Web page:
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Supplementary Material for: Comparison of Absorbable Packing versus No Packing in Wound Healing after Endoscopic Sinus Surgery: A Systematic Review and Pooled Analysis

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posted on 19.08.2021, 07:35 by Huang Z., Zhou B.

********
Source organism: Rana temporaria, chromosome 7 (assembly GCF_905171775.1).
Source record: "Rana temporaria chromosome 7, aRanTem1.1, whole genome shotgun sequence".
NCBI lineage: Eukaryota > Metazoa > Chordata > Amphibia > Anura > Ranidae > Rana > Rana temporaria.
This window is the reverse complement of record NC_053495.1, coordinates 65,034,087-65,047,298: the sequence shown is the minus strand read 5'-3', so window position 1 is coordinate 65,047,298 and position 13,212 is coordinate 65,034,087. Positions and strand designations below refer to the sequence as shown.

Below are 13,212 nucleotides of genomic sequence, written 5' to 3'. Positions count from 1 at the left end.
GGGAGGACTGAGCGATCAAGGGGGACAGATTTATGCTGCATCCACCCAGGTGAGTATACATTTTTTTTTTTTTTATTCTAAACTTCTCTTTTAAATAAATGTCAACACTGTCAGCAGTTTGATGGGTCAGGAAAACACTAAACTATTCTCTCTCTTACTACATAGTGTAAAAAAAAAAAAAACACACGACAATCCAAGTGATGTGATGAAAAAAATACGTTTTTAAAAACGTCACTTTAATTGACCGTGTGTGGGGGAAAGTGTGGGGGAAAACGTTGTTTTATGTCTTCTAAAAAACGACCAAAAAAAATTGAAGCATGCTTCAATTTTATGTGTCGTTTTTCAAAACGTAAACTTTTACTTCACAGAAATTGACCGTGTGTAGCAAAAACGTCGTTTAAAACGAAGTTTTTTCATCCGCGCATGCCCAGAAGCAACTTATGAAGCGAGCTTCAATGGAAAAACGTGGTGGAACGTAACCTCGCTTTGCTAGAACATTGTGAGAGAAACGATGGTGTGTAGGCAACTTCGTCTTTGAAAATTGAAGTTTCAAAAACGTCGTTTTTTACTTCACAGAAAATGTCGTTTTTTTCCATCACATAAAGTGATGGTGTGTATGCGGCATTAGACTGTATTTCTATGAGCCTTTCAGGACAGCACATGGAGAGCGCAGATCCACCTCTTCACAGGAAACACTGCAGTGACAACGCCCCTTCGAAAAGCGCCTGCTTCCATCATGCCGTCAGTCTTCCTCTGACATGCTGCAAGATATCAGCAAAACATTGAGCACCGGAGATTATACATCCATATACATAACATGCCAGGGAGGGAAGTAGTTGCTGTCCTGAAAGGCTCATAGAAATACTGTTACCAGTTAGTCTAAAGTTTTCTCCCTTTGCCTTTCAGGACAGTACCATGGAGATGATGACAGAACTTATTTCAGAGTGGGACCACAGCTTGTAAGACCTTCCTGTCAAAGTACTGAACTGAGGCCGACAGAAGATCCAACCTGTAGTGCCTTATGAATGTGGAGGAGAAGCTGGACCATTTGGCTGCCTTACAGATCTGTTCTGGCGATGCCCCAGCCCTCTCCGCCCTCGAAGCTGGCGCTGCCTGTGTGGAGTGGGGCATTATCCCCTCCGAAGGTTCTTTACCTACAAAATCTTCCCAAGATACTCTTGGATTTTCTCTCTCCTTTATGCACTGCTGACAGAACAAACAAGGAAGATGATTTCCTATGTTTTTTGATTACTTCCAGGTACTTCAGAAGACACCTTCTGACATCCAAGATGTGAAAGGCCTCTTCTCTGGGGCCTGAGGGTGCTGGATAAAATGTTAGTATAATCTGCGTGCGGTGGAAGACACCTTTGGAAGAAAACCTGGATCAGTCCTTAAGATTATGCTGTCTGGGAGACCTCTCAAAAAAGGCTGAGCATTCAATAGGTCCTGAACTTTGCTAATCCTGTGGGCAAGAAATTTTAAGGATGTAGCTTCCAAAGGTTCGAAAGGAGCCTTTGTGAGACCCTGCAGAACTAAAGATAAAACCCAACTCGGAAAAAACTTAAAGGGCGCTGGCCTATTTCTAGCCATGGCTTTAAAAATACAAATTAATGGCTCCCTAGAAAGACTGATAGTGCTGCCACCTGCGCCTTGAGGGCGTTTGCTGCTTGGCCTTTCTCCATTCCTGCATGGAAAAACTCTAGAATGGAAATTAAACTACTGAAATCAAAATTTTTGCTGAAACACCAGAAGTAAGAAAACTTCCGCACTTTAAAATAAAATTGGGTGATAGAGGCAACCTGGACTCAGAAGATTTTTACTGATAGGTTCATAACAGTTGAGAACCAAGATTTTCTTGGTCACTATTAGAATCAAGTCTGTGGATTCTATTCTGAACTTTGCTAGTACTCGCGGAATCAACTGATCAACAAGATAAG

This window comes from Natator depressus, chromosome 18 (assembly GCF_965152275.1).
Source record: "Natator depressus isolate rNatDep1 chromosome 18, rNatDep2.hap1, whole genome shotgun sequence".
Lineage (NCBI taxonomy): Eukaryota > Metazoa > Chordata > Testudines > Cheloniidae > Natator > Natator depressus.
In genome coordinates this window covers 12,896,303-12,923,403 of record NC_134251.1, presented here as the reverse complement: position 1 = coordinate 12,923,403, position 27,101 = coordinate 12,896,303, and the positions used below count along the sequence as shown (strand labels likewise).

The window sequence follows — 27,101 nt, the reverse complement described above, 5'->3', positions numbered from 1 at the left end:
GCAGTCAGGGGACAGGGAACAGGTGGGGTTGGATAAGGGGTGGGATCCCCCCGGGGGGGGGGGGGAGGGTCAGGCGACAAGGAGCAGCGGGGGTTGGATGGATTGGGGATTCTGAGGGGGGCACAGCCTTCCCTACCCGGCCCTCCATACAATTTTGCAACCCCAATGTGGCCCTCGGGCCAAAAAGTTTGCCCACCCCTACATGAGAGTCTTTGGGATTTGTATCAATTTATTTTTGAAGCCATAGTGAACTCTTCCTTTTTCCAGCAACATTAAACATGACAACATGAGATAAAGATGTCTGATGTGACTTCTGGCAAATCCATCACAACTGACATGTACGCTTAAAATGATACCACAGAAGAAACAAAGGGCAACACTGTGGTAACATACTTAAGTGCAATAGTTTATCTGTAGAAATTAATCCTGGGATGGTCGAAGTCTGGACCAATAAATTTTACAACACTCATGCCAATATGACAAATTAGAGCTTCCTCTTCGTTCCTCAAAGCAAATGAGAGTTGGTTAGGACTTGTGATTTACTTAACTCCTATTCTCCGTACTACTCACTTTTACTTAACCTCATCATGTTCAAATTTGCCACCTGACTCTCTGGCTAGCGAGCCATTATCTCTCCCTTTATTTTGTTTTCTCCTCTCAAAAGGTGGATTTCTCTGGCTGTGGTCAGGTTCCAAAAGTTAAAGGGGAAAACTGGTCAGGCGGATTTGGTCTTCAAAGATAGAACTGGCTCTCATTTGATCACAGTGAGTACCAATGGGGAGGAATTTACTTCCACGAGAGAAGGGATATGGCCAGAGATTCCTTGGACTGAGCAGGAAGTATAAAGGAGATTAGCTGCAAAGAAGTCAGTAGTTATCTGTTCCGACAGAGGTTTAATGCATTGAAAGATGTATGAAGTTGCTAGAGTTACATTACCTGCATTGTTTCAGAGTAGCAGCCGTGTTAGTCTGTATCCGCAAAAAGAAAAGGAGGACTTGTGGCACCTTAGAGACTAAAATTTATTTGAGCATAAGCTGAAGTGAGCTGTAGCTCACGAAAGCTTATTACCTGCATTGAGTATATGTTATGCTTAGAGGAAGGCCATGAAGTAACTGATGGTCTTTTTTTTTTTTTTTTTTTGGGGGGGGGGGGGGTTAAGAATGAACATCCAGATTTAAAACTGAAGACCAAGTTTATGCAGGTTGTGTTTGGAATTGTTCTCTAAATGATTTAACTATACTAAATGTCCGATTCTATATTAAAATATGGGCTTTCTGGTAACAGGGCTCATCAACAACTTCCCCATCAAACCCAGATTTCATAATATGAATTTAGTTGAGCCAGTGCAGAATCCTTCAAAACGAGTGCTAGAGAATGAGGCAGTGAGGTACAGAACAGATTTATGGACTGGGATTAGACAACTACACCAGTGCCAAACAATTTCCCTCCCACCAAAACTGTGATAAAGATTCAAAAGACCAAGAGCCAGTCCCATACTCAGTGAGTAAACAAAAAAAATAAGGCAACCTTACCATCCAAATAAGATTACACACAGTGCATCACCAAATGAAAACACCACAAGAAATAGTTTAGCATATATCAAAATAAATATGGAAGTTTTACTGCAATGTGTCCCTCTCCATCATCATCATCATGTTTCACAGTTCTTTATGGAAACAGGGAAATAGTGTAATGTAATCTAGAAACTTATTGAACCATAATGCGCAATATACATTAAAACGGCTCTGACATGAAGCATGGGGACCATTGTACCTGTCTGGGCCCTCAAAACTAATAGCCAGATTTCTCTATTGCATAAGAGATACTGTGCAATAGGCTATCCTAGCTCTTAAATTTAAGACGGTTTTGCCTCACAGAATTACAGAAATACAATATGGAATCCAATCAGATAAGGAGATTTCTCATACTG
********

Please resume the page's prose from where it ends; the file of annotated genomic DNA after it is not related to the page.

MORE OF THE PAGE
Introduction: Nasal packing after endoscopic sinus surgery (ESS) is controversial. The aim of this systematic review was to compare absorbable packing versus no packing in wound healing after ESS for the treatment of chronic rhinosinusitis. Data Source: English electronic databases, including Cochrane Library, EMBASE, MEDLINE, and PubMed, were searched, and only randomized controlled trials were included. Methods: The outcome measures were the presence of synechiae/adhesion formation, mucosal edema, crusting, granulation formation, and infection. The McNemar’s test was used for pooled analysis. Results: Four studies with 148 participants were included. The pooled analysis showed that absorbable packing may offer benefit in reducing adhesion at 6–8 weeks (odds ratio [OR]: 0.3864; 95% confidence interval [CI]: 0.2136–0.7235) and 12 weeks (OR: 0.2396, 95% CI: 0.08267–0.7709) postoperatively compared with no packing. There was no significant difference between the packed and the unpacked side at 2, 6–8, and 12 weeks after ESS in terms of presence of crusting, edema, and granulation formation. Conclusion: There is insufficient evidence to suggest that absorbable packing after ESS does not increase mucosal edema, granulation formation, and infection. However, the absorbable packing may be more effective than no packing for the prevention of mucosal adhesion after ESS. The use of absorbable nasal packing after ESS is recommended when used to reduce postoperative mucosal adhesion. More research in this area is clearly needed.